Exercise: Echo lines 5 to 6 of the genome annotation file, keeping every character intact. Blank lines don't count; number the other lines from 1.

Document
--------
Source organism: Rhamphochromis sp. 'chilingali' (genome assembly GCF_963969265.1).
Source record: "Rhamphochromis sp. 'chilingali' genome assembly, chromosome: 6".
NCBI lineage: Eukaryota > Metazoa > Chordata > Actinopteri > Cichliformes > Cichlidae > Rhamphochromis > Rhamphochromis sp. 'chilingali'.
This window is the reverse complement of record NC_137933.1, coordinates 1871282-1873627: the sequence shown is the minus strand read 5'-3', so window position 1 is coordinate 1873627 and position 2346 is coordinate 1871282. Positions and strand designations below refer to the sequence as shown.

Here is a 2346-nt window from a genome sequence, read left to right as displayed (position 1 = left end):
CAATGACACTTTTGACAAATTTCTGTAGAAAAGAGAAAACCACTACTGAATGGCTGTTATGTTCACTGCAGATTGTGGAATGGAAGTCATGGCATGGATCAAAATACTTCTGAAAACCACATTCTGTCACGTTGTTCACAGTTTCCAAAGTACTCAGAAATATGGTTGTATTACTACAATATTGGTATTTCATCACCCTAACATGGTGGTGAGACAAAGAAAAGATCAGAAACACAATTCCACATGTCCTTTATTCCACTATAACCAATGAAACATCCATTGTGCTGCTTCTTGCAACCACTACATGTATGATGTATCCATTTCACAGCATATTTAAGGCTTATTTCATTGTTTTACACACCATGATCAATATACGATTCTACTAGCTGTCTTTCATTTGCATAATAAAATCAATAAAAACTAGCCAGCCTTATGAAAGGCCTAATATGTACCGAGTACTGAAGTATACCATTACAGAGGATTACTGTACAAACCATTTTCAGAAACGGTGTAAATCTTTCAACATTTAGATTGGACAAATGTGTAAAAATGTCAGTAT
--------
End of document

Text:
Here is a 2346-nt window from a genome sequence, read left to right as displayed (position 1 = left end):
CAATGACACTTTTGACAAATTTCTGTAGAAAAGAGAAAACCACTACTGAATGGCTGTTATGTTCACTGCAGATTGTGGAATGGAAGTCATGGCATGGATCAAAATACTTCTGAAAACCACATTCTGTCACGTTGTTCACAGTTTCCAAAGTACTCAGAAATATGGTTGTATTACTACAATATTGGTATTTCATCACCCTAACATGGTGGTGAGACAAAGAAAAGATCAGAAACACAATTCCACATGTCCTTTATTCCACTATAACCAATGAAACATCCATTGTGCTGCTTCTTGCAACCACTACATGTATGATGTATCCATTTCACAGCATATTTAAGGCTTATTTCATTGTTTTACACACCATGATCAATATACGATTCTACTAGCTGTCTTTCATTTGCATAATAAAATCAATAAAAACTAGCCAGCCTTATGAAAGGCCTAATATGTACCGAGTACTGAAGTATACCATTACAGAGGATTACTGTACAAACCATTTTCAGAAACGGTGTAAATCTTTCAACATTTAGATTGGACAAATGTGTAAAAATGTCAGTAT